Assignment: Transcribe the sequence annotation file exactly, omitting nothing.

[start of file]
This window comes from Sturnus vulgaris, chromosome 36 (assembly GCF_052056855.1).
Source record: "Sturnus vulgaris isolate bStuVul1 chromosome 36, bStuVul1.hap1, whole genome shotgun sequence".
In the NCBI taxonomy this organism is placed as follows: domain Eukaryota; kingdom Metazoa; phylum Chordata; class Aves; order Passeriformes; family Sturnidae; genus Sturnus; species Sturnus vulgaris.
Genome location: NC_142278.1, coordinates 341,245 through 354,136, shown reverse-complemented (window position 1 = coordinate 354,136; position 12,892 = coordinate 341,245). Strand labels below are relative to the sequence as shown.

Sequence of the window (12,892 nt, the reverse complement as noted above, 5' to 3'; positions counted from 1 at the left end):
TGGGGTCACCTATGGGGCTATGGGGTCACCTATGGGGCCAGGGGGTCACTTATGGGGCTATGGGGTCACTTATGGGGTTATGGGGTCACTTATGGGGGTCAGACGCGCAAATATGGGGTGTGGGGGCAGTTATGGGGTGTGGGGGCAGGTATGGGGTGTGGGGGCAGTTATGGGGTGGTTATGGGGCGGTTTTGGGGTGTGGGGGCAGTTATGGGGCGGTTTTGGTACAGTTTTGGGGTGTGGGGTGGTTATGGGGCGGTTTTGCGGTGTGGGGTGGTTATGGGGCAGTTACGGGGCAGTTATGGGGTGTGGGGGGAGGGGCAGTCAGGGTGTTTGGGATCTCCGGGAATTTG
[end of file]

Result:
This window comes from Sturnus vulgaris, chromosome 36 (assembly GCF_052056855.1).
Source record: "Sturnus vulgaris isolate bStuVul1 chromosome 36, bStuVul1.hap1, whole genome shotgun sequence".
In the NCBI taxonomy this organism is placed as follows: domain Eukaryota; kingdom Metazoa; phylum Chordata; class Aves; order Passeriformes; family Sturnidae; genus Sturnus; species Sturnus vulgaris.
Genome location: NC_142278.1, coordinates 341,245 through 354,136, shown reverse-complemented (window position 1 = coordinate 354,136; position 12,892 = coordinate 341,245). Strand labels below are relative to the sequence as shown.

Sequence of the window (12,892 nt, the reverse complement as noted above, 5' to 3'; positions counted from 1 at the left end):
TGGGGTCACCTATGGGGCTATGGGGTCACCTATGGGGCCAGGGGGTCACTTATGGGGCTATGGGGTCACTTATGGGGTTATGGGGTCACTTATGGGGGTCAGACGCGCAAATATGGGGTGTGGGGGCAGTTATGGGGTGTGGGGGCAGGTATGGGGTGTGGGGGCAGTTATGGGGTGGTTATGGGGCGGTTTTGGGGTGTGGGGGCAGTTATGGGGCGGTTTTGGTACAGTTTTGGGGTGTGGGGTGGTTATGGGGCGGTTTTGCGGTGTGGGGTGGTTATGGGGCAGTTACGGGGCAGTTATGGGGTGTGGGGGGAGGGGCAGTCAGGGTGTTTGGGATCTCCGGGAATTTG